Levenberg-Marquardt Algorithm with Several Functions

thomas430

Hi there, I have been testing out the Levenberg-Marquardt algorithm. I've successfully coded a method in MATLAB for the example I saw on wikipedia:

f(x) = a*cos(bx)+b*sin(ax)

and this has worked well. The application I'm using the algorithm for is a system of 3 equations, however.

Does anyone have any ideas on how to implement the algorithm for multiple functions?

Thomas.

I like Serena

Homework Helper
Hi thomas430! Levenberg-Marquardt minimizes a function result.

If you have 3 equations, you need to consider what it is that you want to minimize.
If they are independent, you can call Levenberg-Marquardt 3 times separately.

If they are dependent, then one method is to rewrite each equation to a function that should be equal to zero.
Sum the squares of those functions and minimize the result.
Effectively you're doing a least squares algorithm.

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thomas430

Thanks, I like Serena! Your reply helped a lot, but I'm still trying to get my head around how to relate it back to my problem.

My problem looks like this... three equations (I haven't put the actual ones because they're very long):

f1(a,b) = 0
f2(a,b) = 0
f3(a,b) = 0

where a are measurements, and b are parameters. But the system grows because I've made many sets of measurements... say I've made n measurement sets a1,a2...an, then I end up with a stack of 3*n equations:

f1(a1,b) = 0
f2(a1,b) = 0
f3(a1,b) = 0
f1(a2,b) = 0
f2(a2,b) = 0
f3(a2,b) = 0
.
.
.
f1(an,b) = 0
f2(an,b) = 0
f3(an,b) = 0

How should I go about finding the parameters b using the LVM? I think your second suggestion applies here - sum the squares of the function and minimise the result. So if a f1(a1,b) returns 0.5 for a given set of parameters b, then the residual is 0.5. So should I sum the squares of the result of each of the functions in my stack of 3n functions and minimise that?

I like Serena

Homework Helper
Yep, you should sum the squares of the result of each of the functions in your stack of 3n functions and minimise that.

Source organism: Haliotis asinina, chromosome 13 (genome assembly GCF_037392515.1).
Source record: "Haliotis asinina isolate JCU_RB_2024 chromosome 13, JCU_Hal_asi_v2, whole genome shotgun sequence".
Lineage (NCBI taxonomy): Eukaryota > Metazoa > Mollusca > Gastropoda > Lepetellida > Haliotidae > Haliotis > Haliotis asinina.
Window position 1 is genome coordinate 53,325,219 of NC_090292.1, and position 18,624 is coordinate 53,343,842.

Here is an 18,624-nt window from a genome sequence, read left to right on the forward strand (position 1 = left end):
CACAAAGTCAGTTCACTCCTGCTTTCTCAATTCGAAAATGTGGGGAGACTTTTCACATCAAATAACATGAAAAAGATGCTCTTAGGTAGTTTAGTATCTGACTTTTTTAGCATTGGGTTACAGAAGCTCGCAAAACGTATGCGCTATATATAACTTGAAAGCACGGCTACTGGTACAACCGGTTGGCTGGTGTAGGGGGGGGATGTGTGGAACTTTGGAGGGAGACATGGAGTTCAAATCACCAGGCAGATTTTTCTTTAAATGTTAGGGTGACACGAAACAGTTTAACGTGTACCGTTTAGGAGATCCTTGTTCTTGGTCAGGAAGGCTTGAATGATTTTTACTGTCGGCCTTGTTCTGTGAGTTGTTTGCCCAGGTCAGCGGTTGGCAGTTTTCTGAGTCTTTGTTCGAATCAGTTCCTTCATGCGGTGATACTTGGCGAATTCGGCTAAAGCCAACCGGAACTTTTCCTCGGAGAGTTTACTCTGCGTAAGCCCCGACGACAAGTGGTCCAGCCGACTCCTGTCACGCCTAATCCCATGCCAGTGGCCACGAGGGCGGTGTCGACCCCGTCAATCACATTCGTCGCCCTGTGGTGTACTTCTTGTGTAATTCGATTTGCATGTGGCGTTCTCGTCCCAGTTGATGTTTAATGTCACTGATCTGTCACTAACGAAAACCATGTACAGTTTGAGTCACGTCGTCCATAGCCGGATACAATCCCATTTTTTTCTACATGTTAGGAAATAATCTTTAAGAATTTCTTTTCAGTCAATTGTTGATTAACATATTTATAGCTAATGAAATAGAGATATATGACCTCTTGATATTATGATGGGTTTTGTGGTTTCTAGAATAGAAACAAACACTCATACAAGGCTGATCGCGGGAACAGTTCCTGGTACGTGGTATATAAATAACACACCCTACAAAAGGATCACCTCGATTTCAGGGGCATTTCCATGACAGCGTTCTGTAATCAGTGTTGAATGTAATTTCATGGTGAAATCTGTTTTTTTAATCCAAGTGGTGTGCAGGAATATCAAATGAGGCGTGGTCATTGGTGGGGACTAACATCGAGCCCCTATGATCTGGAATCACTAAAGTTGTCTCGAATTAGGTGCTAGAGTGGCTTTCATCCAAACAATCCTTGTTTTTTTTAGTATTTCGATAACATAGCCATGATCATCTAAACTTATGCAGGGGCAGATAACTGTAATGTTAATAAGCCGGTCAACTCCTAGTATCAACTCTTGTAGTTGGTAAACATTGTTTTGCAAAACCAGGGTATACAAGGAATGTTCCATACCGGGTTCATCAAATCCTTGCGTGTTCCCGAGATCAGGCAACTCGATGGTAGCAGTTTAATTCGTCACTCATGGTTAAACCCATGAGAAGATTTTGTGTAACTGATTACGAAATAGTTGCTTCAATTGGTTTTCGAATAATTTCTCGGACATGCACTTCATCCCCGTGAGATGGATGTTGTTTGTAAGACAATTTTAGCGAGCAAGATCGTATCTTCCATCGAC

Are they "comparable"?
That is, are they more or less the same size?

If one function returns results that are much larger or less reliable than another function, you may need to "weigh" the results, but you can only do that if you know something about the variations in results.

Furthermore, I would divide the squared total by 3n giving you effectively a normalized variance.
This makes it possible to compare the results of different sets of measurements.

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thomas430

Awesome, now I can get coding and test it out.

So should I use (f1)^2+(f2)^2+f(3)^2 as the function for the Jacobian matrix, or just f1+f2+f3? I think the latter because the derivatives in the Jacobian are how the optimisation works, right?

Thanks so much :-D

I like Serena

Homework Helper
Awesome, now I can get coding and test it out.

So should I use (f1)^2+(f2)^2+f(3)^2 as the function for the Jacobian matrix, or just f1+f2+f3? I think the latter because the derivatives in the Jacobian are how the optimisation works, right?

Thanks so much :-D
I'm afraid it's a little more complex.

The function that you are minimizing is:
g(x) = f1(a1,x)2 + f2(a1,x)2 + f3(a1,x)2 + f1(a2,x)2 + f2(a2,x)2 + f3(a2,x)2 + ...

So the jacobian is:
Dg(x) = 2f1(a1,x)Df1(a1,x) + 2f2(a1,x)Df2(a1,x) + 2f3(a1,x)Df3(a1,x) + 2f1(a2,x)Df1(a1,x) + 2f2(a2,x)Df2(a1,x) + 2f3(a2,x)Df3(a1,x) + ...

thomas430

Oh, I see! So supposing x represents 2 parameters q and w, I should end up with a 1x2 Jacobian matrix like:

[f1(a1,x)2/dq + f2(a1,x)2/dq + f3(a1,x)2/dq + f1(a2,x)2/dq + ... f3(an,x)2/dq | | f1(a1,x)2/dw + f2(a1,x)2/dw + f3(a1,x)2/dw + f1(a2,x)2/dw + ... f3(an,x)2/dw]

I like Serena

Homework Helper
Yes! That is, assuming that by f1(a1,x)2/dq, you actually mean d/dq (f1(a1;q,w)2).

thomas430

Perfect, thanks I like Serena. It's working very nicely! :-D

chaiku

I have equation , p = [a b c]' : vector of optimized parameters
Y = a*(U(j) -b - 5*V(i))*(1+9*c)
where Y : data points 61. j = 1:61, i = 1:6...
I just can do this equation if I don't have V(i) i.e V(i) = 0

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